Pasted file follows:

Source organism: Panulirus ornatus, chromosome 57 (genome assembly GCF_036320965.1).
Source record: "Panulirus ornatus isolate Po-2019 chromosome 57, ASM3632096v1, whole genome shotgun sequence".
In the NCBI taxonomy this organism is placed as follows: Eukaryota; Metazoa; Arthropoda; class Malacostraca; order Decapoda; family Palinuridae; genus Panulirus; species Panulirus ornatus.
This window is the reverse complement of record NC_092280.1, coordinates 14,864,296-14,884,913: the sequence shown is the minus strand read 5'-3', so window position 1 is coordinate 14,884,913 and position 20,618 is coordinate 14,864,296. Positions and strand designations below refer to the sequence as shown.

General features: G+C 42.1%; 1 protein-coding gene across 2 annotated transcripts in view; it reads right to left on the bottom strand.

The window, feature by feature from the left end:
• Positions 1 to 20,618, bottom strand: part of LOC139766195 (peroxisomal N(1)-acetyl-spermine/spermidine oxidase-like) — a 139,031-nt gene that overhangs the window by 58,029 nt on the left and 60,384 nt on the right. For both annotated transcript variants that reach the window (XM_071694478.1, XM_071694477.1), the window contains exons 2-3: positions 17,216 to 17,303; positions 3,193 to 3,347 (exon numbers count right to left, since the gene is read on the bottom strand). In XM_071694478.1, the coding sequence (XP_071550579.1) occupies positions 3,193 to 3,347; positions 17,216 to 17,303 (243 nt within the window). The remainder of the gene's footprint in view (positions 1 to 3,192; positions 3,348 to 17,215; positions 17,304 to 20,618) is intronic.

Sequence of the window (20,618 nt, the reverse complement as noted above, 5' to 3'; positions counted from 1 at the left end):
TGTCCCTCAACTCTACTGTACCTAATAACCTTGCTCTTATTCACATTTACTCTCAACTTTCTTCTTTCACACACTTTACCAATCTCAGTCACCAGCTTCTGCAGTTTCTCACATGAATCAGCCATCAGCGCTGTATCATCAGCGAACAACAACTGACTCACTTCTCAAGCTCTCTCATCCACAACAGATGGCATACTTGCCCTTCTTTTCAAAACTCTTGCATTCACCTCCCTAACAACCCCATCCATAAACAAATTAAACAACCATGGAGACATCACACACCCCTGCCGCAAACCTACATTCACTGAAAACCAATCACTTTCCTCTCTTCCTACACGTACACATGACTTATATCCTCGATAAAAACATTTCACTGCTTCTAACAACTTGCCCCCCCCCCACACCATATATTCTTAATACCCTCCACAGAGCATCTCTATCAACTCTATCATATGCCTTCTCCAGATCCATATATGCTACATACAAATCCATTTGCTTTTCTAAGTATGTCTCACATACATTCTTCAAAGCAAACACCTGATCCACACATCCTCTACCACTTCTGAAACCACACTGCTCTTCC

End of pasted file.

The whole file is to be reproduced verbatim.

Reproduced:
Source organism: Panulirus ornatus, chromosome 57 (genome assembly GCF_036320965.1).
Source record: "Panulirus ornatus isolate Po-2019 chromosome 57, ASM3632096v1, whole genome shotgun sequence".
In the NCBI taxonomy this organism is placed as follows: Eukaryota; Metazoa; Arthropoda; class Malacostraca; order Decapoda; family Palinuridae; genus Panulirus; species Panulirus ornatus.
This window is the reverse complement of record NC_092280.1, coordinates 14,864,296-14,884,913: the sequence shown is the minus strand read 5'-3', so window position 1 is coordinate 14,884,913 and position 20,618 is coordinate 14,864,296. Positions and strand designations below refer to the sequence as shown.

General features: G+C 42.1%; 1 protein-coding gene across 2 annotated transcripts in view; it reads right to left on the bottom strand.

The window, feature by feature from the left end:
• Positions 1 to 20,618, bottom strand: part of LOC139766195 (peroxisomal N(1)-acetyl-spermine/spermidine oxidase-like) — a 139,031-nt gene that overhangs the window by 58,029 nt on the left and 60,384 nt on the right. For both annotated transcript variants that reach the window (XM_071694478.1, XM_071694477.1), the window contains exons 2-3: positions 17,216 to 17,303; positions 3,193 to 3,347 (exon numbers count right to left, since the gene is read on the bottom strand). In XM_071694478.1, the coding sequence (XP_071550579.1) occupies positions 3,193 to 3,347; positions 17,216 to 17,303 (243 nt within the window). The remainder of the gene's footprint in view (positions 1 to 3,192; positions 3,348 to 17,215; positions 17,304 to 20,618) is intronic.

Sequence of the window (20,618 nt, the reverse complement as noted above, 5' to 3'; positions counted from 1 at the left end):
TGTCCCTCAACTCTACTGTACCTAATAACCTTGCTCTTATTCACATTTACTCTCAACTTTCTTCTTTCACACACTTTACCAATCTCAGTCACCAGCTTCTGCAGTTTCTCACATGAATCAGCCATCAGCGCTGTATCATCAGCGAACAACAACTGACTCACTTCTCAAGCTCTCTCATCCACAACAGATGGCATACTTGCCCTTCTTTTCAAAACTCTTGCATTCACCTCCCTAACAACCCCATCCATAAACAAATTAAACAACCATGGAGACATCACACACCCCTGCCGCAAACCTACATTCACTGAAAACCAATCACTTTCCTCTCTTCCTACACGTACACATGACTTATATCCTCGATAAAAACATTTCACTGCTTCTAACAACTTGCCCCCCCCCCACACCATATATTCTTAATACCCTCCACAGAGCATCTCTATCAACTCTATCATATGCCTTCTCCAGATCCATATATGCTACATACAAATCCATTTGCTTTTCTAAGTATGTCTCACATACATTCTTCAAAGCAAACACCTGATCCACACATCCTCTACCACTTCTGAAACCACACTGCTCTTCC